11. Life is not endless, for most of us living in the 21st century. But endless are the possibilities in which we can live it... In this very moment, I feel a bit puzzled as to where I should start and how to "organize" my next years of life. After finishing highschool and when entering university (Fall 2006), I thought that I would be able to freely explore the world, start developing some new skills, e.g. learning a new musical instrument, doing some totally new extra activities alongside the uni studies... and soon noticed that university itself required some skills in time management. But I'm slowly getting used to that. Most of my friends either hang out in their freetime ("social life" = doing nothing really special apart from studying...) or already start attending career events, looking for internships, part-time jobs, studying like hell and fervently researching everything possible regarding their future career. Although I know that university studies, career, and social networking with the people who might become my future colleagues or employers, are really important things, I feel the necessity to be "out of the ant-colony" if I want to pursue my personal life goals. I would like to learn a music instrument or maybe even do a dance course... or learning professional cooking lol - anything that I haven't done in my previous highschool-life. The drawback is that all these ambitions would be somewhat unrelated to the field I'm studying at university (economics, social sciences) and reduce my "social networking time" (since I'd be doing something totally new alongside studying for exams, etc.). And I'm worried that both factors might somehow put at stake my future career opportunities. What do you think? Where can I start? Should I even care so much about career during my first years at university? Or do you think that instead of pursuing new skills, I should focus on developing more on my old ones, since that wouldn't require much time? Any advice is appreciated! Thank you so much
  12. Why? Hmmm? Is this also a kind of "absolution" you're talking about? My personal definition of altruism is that you spontaneously do something for others out of your own initiative, without caring about the non-retribution or possible loss of this action - this doesn't mean you ignore the negative things of life happy town mentioned! This means you are fully aware of them, but still do it because according to your own reasoning it is good for the person/s you are about to help. The only "feeling" involved here is the need for precision, not self-satisfaction or personal fulfillment. It is similar to what was defined here as "martyrdom", though martyrdom can often be associated with implied sacrifice. And martyrdom can be imposed by external constraints... not something reasoned out on your own. Apparently or not - rather than personal condescendance, I think the attitude itself is trashed out. Probably due to expectation that everyone acts according to the reasons that have been mentioned so far ("apparent self-lessness", absolution, etc.).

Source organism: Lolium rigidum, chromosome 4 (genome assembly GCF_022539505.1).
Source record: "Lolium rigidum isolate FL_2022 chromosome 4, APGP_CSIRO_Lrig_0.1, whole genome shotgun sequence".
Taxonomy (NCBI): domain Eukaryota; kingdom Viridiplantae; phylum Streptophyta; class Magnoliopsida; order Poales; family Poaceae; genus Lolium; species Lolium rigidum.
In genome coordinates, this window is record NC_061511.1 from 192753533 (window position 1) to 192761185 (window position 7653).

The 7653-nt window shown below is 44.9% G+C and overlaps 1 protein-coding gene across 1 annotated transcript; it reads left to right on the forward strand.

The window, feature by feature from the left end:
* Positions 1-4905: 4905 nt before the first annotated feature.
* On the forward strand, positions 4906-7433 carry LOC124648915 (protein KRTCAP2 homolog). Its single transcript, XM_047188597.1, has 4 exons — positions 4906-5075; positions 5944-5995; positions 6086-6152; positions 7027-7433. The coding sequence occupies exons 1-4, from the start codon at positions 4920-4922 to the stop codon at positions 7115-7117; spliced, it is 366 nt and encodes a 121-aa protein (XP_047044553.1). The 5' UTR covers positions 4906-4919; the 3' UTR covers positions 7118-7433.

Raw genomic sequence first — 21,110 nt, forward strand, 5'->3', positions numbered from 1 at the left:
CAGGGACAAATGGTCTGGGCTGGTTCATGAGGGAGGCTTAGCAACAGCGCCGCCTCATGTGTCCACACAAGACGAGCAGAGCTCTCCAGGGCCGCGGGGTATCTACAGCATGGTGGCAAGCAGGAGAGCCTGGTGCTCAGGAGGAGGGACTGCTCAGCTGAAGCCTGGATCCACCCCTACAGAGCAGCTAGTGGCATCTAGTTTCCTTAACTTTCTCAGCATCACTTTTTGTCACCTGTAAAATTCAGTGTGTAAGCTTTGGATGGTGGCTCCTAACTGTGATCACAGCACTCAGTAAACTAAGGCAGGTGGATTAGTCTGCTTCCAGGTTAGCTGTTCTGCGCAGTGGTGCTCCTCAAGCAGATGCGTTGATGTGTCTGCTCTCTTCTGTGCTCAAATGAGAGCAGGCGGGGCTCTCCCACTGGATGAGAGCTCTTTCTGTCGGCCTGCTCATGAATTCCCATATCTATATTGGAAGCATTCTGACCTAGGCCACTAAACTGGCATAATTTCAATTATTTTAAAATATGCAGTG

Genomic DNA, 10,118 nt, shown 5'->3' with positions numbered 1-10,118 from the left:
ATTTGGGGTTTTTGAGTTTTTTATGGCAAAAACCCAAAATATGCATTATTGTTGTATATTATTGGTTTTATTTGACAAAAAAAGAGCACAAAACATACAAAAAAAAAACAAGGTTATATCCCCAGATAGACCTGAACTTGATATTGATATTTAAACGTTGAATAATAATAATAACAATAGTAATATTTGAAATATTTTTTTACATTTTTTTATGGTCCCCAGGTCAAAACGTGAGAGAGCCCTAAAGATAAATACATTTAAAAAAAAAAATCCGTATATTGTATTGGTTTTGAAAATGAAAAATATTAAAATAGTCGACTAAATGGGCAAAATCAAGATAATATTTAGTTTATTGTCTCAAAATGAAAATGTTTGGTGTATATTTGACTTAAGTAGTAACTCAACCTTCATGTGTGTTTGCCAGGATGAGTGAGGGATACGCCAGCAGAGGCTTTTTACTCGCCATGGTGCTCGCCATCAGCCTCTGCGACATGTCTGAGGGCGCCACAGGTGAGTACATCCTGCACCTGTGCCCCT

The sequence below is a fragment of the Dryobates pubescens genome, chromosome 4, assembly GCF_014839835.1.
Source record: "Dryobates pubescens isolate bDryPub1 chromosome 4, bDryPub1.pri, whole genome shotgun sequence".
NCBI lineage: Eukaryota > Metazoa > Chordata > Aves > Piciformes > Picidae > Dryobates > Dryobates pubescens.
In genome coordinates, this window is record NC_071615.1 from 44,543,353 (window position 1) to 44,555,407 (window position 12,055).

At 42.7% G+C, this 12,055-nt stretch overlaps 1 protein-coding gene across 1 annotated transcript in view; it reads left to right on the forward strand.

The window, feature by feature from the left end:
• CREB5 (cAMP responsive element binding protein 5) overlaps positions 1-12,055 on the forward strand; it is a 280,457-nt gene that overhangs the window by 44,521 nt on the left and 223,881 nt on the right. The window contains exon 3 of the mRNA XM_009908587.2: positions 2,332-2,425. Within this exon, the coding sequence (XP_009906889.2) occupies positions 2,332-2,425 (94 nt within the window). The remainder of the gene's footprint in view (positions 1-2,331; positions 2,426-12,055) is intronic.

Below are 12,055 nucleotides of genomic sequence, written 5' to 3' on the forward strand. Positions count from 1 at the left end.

13. Although I know that very few ordinary people can be really altruistic... I know that even the few who try to do so are often looked down upon by the cynics and pessimists of the world. I would like to ask you: what might be bad about being an altruist? About being spontaneously ready to help out friends (and not only friends!), from easy to risky issues, without caring nor expecting anything "in return"? Or, rather than being something "bad", do you think the problem is that they are easily preyed upon, they are easy targets of those who really care only about themselves and their own issues? Just wanted to exchange some thoughts on this...
  14. Many careers emphasize the need of "social skills", but I'm not sure whether there's a special meaning to the otherwise harmless expression "social skills" in the context of employment. Is it about being able to make strategies so that you can win the faith of tactically important people, and make them turn against your "enemies"? Is it about applying things such as game theory to real life, in order to "play chess" with the lives and decisions of other people (clients, customers, other employees, etc.)? In few words I would like to ask: are these skills employers require more towards strategy or spontaneous altruism/teamwork?
  15. Errrr... Do really so many thoughts cross your mind when you have to say something to an audience? I mean: I might be wrong, but it's appears as if you're thinking more about yourself rather than focusing on the people or on the thing you are supposed to do. Maybe you (or the media, or both) have created this idea that "public speaking" is a "personal challenge" (I recently heard that at some american universities, there are even public speaking contests! Oh dear!), or some big, important event. What if, instead of thinking of it as "public speaking" or something so grossly important, you just focus on the reason you are speaking to an audience? Everything else will follow naturally! e.g. I must promote a donation initiative to the audience after a theater performance. I simply walk there, make the people hush and tell them what must be said... well obviously if you pay a bit attention to the way you speak, you might get better results for the donation But what I'm trying to suggest is: focus on the objective, not on yourself. I'll let you know when I find out... I'm not saying I'm a daredevil, but that if I found out that hard-wired, unconscious irrational fears affect me as well, I would personally chose not to care about them... or do my best not to base my decisions and actions on them. From a logical point of view of emotions though, I think that the mere fact of knowing that a certain fear is "just irrational/hardwired" should be enough to relax a person and vanquish the fear... No wonder, haha I think I can ask a few more questions here then. What would economics say if we got rid of all "commercial fears" of the world?